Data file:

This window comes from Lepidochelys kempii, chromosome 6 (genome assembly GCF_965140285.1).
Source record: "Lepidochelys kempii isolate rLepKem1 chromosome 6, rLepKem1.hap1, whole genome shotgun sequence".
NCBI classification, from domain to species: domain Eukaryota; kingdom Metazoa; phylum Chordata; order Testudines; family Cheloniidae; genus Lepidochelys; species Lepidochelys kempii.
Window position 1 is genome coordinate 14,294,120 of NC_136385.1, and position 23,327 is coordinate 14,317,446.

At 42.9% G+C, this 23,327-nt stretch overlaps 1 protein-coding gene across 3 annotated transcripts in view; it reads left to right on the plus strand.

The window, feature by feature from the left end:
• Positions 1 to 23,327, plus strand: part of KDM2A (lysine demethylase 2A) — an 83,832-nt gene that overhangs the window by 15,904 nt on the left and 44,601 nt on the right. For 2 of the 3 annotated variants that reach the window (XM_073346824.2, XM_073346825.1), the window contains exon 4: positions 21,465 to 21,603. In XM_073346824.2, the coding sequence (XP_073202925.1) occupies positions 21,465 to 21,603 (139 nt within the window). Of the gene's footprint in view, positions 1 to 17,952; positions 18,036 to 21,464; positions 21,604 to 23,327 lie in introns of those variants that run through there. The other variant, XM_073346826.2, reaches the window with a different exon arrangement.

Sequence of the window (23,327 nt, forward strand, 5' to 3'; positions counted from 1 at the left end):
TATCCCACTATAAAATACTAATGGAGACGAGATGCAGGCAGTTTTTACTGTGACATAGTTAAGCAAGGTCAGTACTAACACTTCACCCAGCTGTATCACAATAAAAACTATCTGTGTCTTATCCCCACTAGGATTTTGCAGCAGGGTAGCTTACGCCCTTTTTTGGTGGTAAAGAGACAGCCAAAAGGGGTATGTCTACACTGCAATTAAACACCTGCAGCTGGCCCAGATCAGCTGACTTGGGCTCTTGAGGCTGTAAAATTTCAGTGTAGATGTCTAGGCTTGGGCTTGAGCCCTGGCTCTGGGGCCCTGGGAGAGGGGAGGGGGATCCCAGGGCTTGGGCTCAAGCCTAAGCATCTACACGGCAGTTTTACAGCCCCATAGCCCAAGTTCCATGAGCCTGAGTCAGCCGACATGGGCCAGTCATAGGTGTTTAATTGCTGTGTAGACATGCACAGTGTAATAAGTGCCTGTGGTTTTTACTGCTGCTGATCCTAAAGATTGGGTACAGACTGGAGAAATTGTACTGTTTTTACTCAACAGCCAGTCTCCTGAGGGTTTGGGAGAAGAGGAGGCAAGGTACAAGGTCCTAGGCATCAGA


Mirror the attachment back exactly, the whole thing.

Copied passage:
This window comes from Lepidochelys kempii, chromosome 6 (genome assembly GCF_965140285.1).
Source record: "Lepidochelys kempii isolate rLepKem1 chromosome 6, rLepKem1.hap1, whole genome shotgun sequence".
NCBI classification, from domain to species: domain Eukaryota; kingdom Metazoa; phylum Chordata; order Testudines; family Cheloniidae; genus Lepidochelys; species Lepidochelys kempii.
Window position 1 is genome coordinate 14,294,120 of NC_136385.1, and position 23,327 is coordinate 14,317,446.

At 42.9% G+C, this 23,327-nt stretch overlaps 1 protein-coding gene across 3 annotated transcripts in view; it reads left to right on the plus strand.

The window, feature by feature from the left end:
• Positions 1 to 23,327, plus strand: part of KDM2A (lysine demethylase 2A) — an 83,832-nt gene that overhangs the window by 15,904 nt on the left and 44,601 nt on the right. For 2 of the 3 annotated variants that reach the window (XM_073346824.2, XM_073346825.1), the window contains exon 4: positions 21,465 to 21,603. In XM_073346824.2, the coding sequence (XP_073202925.1) occupies positions 21,465 to 21,603 (139 nt within the window). Of the gene's footprint in view, positions 1 to 17,952; positions 18,036 to 21,464; positions 21,604 to 23,327 lie in introns of those variants that run through there. The other variant, XM_073346826.2, reaches the window with a different exon arrangement.

Sequence of the window (23,327 nt, forward strand, 5' to 3'; positions counted from 1 at the left end):
TATCCCACTATAAAATACTAATGGAGACGAGATGCAGGCAGTTTTTACTGTGACATAGTTAAGCAAGGTCAGTACTAACACTTCACCCAGCTGTATCACAATAAAAACTATCTGTGTCTTATCCCCACTAGGATTTTGCAGCAGGGTAGCTTACGCCCTTTTTTGGTGGTAAAGAGACAGCCAAAAGGGGTATGTCTACACTGCAATTAAACACCTGCAGCTGGCCCAGATCAGCTGACTTGGGCTCTTGAGGCTGTAAAATTTCAGTGTAGATGTCTAGGCTTGGGCTTGAGCCCTGGCTCTGGGGCCCTGGGAGAGGGGAGGGGGATCCCAGGGCTTGGGCTCAAGCCTAAGCATCTACACGGCAGTTTTACAGCCCCATAGCCCAAGTTCCATGAGCCTGAGTCAGCCGACATGGGCCAGTCATAGGTGTTTAATTGCTGTGTAGACATGCACAGTGTAATAAGTGCCTGTGGTTTTTACTGCTGCTGATCCTAAAGATTGGGTACAGACTGGAGAAATTGTACTGTTTTTACTCAACAGCCAGTCTCCTGAGGGTTTGGGAGAAGAGGAGGCAAGGTACAAGGTCCTAGGCATCAGA